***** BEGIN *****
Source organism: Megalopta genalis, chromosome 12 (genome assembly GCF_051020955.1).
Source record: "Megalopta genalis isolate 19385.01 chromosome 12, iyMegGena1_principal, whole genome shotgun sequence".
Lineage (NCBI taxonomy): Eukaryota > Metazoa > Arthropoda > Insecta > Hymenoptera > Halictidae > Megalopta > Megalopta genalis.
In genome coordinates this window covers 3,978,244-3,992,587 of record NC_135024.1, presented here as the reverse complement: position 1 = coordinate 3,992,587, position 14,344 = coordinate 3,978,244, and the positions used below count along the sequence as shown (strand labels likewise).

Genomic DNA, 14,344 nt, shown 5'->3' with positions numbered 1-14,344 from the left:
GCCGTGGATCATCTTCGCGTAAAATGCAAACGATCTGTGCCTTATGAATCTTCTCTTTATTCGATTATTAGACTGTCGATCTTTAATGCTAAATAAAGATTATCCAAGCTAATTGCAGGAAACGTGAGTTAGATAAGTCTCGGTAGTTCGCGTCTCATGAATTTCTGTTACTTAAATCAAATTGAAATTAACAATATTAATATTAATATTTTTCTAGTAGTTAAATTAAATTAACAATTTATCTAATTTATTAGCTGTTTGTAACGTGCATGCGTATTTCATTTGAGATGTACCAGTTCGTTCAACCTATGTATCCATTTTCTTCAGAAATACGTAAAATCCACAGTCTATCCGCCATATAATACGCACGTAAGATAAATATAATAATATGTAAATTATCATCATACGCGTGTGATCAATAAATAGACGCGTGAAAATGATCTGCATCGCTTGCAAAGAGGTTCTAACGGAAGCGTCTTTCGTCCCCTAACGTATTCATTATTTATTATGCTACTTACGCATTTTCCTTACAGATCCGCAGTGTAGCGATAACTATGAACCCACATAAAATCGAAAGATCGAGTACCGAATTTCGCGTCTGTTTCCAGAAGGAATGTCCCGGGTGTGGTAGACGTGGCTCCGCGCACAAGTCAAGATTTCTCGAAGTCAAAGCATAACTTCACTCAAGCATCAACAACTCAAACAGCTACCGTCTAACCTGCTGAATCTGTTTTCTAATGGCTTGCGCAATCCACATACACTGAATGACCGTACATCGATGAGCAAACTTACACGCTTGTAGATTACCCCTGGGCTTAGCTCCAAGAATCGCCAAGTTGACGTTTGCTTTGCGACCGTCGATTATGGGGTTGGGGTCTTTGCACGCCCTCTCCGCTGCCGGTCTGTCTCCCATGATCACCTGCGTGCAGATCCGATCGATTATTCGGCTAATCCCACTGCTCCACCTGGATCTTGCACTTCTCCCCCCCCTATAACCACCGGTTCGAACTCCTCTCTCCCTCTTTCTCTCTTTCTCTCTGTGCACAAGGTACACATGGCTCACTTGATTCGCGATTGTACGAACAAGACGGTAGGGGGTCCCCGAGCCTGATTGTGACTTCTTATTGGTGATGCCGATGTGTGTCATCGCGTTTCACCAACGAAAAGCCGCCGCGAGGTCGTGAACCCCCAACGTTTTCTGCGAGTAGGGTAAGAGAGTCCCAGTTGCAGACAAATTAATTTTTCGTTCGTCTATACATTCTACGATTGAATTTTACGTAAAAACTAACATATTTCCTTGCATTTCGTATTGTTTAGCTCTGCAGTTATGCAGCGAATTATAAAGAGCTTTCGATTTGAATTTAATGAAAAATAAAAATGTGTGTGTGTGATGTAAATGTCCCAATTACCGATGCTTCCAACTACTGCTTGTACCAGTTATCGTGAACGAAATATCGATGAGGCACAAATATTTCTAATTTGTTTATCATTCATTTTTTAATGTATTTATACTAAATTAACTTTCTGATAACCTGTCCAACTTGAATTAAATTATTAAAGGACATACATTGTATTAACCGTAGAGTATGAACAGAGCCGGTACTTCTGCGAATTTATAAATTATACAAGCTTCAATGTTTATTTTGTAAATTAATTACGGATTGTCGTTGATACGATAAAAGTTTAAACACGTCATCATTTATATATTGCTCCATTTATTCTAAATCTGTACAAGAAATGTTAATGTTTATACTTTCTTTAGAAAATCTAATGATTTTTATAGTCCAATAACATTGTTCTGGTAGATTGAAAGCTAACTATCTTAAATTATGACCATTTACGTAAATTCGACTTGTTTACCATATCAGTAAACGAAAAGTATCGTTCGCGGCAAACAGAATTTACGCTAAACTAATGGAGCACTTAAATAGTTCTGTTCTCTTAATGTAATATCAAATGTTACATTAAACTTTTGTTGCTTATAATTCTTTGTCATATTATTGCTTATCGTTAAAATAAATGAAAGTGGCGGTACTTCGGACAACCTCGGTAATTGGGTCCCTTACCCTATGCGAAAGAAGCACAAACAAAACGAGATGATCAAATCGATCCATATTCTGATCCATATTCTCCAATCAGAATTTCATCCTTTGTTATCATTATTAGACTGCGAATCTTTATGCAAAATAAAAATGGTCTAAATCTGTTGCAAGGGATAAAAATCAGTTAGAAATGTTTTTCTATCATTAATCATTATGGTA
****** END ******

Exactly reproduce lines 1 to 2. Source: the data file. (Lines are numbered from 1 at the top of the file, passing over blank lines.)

Source organism: Megalopta genalis, chromosome 12 (genome assembly GCF_051020955.1).
Source record: "Megalopta genalis isolate 19385.01 chromosome 12, iyMegGena1_principal, whole genome shotgun sequence".